Head To Head

Has child protection become a form of madness? Yes

BMJ 2011; 342 doi: https://doi.org/10.1136/bmj.d3040 (Published 18 May 2011) Cite this as: BMJ 2011;342:d3040
  1. Alain Gregoire, clinical director for mental health and learning disability,
  2. Simonetta Agnello Hornby, family law solicitor
  1. 1South Central Strategic Health Authority, Southampton, UK
  2. 2London, UK
  1. Correspondence to: A Gregoire alaingregoire{at}nhs.net

Alain Gregoire and Simonetta Agnello Hornby argue that child protection fails to detect many children in need of help while becoming ever more bureaucratic and unhelpful, while Margaret Spinelli and Louise Howard (doi:10.1136/bmj.d3063) believe that child protection interventions are essential to prevent child abuse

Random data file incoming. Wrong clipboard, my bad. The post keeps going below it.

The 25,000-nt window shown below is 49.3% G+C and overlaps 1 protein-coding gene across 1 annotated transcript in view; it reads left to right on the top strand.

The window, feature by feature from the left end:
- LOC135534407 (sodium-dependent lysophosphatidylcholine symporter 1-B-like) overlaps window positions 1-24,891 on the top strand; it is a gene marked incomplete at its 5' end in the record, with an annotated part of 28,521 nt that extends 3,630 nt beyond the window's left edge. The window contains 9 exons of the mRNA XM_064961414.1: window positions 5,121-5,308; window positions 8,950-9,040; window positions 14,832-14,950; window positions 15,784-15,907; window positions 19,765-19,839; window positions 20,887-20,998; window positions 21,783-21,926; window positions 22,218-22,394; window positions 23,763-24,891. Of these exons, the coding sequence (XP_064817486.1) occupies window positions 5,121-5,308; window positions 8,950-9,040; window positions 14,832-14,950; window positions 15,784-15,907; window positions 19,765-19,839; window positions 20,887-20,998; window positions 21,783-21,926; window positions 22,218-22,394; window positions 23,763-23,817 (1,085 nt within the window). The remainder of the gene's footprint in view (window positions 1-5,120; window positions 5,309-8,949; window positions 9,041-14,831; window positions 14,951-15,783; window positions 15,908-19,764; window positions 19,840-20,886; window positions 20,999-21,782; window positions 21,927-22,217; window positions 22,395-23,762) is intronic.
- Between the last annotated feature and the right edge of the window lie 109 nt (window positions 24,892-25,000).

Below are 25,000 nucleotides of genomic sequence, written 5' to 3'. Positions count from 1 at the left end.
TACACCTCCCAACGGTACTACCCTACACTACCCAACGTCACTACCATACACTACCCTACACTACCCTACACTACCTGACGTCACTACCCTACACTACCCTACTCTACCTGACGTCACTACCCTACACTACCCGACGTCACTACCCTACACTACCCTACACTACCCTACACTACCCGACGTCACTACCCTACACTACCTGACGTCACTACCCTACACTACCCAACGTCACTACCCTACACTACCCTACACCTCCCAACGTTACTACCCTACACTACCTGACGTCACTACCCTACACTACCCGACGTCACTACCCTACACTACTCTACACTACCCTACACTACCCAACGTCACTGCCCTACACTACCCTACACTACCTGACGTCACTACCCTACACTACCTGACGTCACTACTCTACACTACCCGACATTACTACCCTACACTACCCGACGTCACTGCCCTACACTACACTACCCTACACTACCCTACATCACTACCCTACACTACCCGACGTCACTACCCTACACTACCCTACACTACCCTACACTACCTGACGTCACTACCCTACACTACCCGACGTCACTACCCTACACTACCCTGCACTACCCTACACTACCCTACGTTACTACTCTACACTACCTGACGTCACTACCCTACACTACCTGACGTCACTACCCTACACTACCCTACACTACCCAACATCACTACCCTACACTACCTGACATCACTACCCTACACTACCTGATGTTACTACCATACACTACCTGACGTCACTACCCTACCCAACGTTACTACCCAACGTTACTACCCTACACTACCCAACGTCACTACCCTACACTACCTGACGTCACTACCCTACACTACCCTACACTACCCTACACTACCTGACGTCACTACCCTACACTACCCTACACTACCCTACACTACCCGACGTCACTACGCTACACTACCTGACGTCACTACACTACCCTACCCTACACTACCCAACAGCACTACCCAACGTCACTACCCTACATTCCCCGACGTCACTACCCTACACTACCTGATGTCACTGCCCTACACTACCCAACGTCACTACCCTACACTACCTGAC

“Madness,” in both popular usage and in its now outmoded professional sense, is characterised by beliefs that are out of touch with reality or contrary to evidence, that are associated with negative emotions and unhelpful behaviours, and that impair functioning. The term is an apt descriptor for our society’s efforts in child protection.

Apart from the dramatic failures that result in inquiries and accusatory headlines, child protection processes fail to detect 90% of the cruelty experienced by children[1] and let down high risk groups such as disabled children.[2] The surprise at the failings and the blind eye turned to the inadequacies reflect an almost delusional belief in the potential of ever more bureaucratic processes to protect our children from harm by detecting maltreatment and stopping it.[3]

We have lost touch with the reality of what matters for …

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